CSCU faces similar challenges, Steiner said. The system has seen fringe benefit costs increase about 4 percent annually, and the total cost accounts for about 28 percent of the system’s $1.2 billion budget.
Only about one-half of UConn employees are enrolled in the state employee retirement plan, which Rep. Gregg Haddad, D-Mansfield, said is significantly lower than at most other state agencies. The others are enrolled in defined contribution plans, which Haddad found surprisingly less efficient at the university compared to the state plan.
The consequences of higher fringe benefit rates extend beyond budgets. It is beginning to affect UConn’s ability to win research grants, because the fringe rates are “substantially higher” than those of some of the university’s competitors, Jordan said.
Right now, the university is paying $44 million in salaries and $14 million in fringe benefits through research grants.
“There is increasing anxiety from among the research community that, through this fringe rate, we’re going to be pricing ourselves out of our research grants,” Jordan said.
Salary increases locked in
Both financial officers also pointed to rising employee salaries as a source of difficulty.
Employees went two years without salary increases after the 2011 SEBAC agreement but have received raises in the years since at both university systems.
In addition, UConn has added 200 faculty members since the 2011 fiscal year – many as part of the Next Generation Connecticut initiative – as well as 84 other staff positions, which has resulted in some additional costs, Jordan said.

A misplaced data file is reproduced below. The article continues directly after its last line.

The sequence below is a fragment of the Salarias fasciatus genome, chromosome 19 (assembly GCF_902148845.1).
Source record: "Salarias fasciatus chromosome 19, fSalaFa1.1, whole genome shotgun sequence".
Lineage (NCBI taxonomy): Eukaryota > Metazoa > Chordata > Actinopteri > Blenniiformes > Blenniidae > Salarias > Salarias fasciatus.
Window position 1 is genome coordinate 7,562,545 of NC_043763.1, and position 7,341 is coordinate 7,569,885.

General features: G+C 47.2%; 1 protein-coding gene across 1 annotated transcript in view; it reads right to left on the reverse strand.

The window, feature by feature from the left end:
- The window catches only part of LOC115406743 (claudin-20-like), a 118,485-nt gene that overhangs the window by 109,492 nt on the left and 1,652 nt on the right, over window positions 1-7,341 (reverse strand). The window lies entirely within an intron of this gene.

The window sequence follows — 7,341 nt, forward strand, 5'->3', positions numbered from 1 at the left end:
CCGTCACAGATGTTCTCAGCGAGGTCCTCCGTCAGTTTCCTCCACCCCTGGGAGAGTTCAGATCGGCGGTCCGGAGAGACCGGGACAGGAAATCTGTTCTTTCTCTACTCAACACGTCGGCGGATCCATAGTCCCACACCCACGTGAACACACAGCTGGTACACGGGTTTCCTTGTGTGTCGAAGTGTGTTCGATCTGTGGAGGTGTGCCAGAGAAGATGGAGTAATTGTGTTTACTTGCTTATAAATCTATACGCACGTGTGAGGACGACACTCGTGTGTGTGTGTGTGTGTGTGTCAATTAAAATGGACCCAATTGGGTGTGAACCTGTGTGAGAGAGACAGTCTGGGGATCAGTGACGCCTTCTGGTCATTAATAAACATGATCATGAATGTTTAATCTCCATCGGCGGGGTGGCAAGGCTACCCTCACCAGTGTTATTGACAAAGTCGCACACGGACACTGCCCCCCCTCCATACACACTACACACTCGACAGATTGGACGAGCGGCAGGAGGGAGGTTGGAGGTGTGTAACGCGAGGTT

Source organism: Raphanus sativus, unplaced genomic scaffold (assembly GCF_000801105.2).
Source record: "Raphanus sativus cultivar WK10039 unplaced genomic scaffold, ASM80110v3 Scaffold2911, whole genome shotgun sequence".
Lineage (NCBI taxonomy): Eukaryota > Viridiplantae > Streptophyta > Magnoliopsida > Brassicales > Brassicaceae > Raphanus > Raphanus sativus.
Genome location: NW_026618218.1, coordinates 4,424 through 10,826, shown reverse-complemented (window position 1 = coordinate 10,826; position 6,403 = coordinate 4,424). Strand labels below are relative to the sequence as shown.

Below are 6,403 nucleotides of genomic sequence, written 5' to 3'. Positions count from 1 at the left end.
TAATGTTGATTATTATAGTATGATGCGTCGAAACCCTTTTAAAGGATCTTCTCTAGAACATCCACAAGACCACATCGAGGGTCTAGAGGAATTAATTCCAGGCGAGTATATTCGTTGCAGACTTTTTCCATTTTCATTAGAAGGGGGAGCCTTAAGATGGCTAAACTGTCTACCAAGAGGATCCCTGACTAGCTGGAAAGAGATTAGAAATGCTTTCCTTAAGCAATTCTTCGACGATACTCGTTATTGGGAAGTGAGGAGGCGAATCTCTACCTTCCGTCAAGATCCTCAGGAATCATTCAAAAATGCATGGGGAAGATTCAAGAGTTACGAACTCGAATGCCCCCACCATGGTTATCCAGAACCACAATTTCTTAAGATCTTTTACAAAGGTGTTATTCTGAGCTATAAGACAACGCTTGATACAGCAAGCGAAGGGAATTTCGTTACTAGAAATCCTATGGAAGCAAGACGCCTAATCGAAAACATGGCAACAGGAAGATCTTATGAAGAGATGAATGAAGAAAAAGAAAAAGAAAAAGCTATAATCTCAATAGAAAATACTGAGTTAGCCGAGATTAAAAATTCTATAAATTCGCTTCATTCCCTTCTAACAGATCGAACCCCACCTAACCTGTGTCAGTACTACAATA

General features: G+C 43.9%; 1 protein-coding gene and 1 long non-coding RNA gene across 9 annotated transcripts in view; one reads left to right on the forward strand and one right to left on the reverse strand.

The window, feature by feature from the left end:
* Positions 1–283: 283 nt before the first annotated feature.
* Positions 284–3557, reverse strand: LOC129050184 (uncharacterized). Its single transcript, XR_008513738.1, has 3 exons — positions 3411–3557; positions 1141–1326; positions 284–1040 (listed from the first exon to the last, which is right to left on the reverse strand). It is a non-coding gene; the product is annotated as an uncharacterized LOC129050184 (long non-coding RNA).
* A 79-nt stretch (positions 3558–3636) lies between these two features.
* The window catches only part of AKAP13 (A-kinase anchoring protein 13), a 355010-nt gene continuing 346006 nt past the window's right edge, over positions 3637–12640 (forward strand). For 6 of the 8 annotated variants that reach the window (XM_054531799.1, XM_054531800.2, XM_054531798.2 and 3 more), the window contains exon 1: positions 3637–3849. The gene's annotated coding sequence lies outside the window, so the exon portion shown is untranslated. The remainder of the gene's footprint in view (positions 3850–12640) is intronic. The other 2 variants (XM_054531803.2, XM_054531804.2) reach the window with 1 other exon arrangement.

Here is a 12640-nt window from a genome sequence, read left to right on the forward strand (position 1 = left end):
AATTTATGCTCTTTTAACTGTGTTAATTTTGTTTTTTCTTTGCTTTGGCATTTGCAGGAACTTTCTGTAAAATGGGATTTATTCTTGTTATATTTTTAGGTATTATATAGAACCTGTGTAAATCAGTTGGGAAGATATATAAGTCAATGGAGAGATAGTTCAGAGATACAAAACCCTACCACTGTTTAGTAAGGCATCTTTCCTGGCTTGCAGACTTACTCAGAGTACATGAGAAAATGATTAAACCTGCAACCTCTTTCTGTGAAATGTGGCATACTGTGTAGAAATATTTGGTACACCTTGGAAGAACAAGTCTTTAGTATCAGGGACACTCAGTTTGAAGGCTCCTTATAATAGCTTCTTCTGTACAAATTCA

But, he said, the collective bargaining agreements reached between UConn and its faculty and professional staff unions have cost the university $68 million more in annual salary expenses since the 2011 fiscal year. Employees were given 5 percent raises in each of the three years after the two-year salary freeze ended.
“The truth is, that has been hard for the university,” Jordan said. “We, of course, value our employees. We don’t begrudge them.”
Steiner said CSCU’s full-time employee salaries have typically increased between 3 and 5 percent every year since 2013, and account for about 49 percent of the system’s budget.
Other cost factors linger too
Candace Williams, associate director of policy and research for the New England Board of Higher Education, said two hidden cost drivers are not on the radar of university administrators, but should be: maintenance costs for newly constructed buildings and student attrition.
Williams said that while newly constructed buildings on campus are usually more energy efficient, they also tend to have higher maintenance costs.
Sen. Beth Bye, D-West Hartford, said this is especially concerning because universities in the state have participated in what she called an “arms race” in constructing new buildings.
“College presidents, they are measured on, oftentimes, just two criteria: the amount of money they bring into the college or university and the number of buildings they’re able to construct,” Peat said. “But once again, looking down the road, there’s a cost associated with that construction.”
Williams also estimated that 20 percent of education and related costs can be attributed to students who do not graduate on time, as universities continue to subsidize their educations through the fifth and sixth years – sometimes even longer.
Peat also expressed concern that President Donald J. Trump’s administration will affect college and university revenue streams by deterring foreign applicants, who do not receive financial aid and thus pay full tuition and expenses to attend.
CORRECTION: An earlier version of this story incorrectly stated that Rep. Gregg Haddad found UConn’s alternative retirement plan to be more efficient than the state plan. He found it to be less efficient.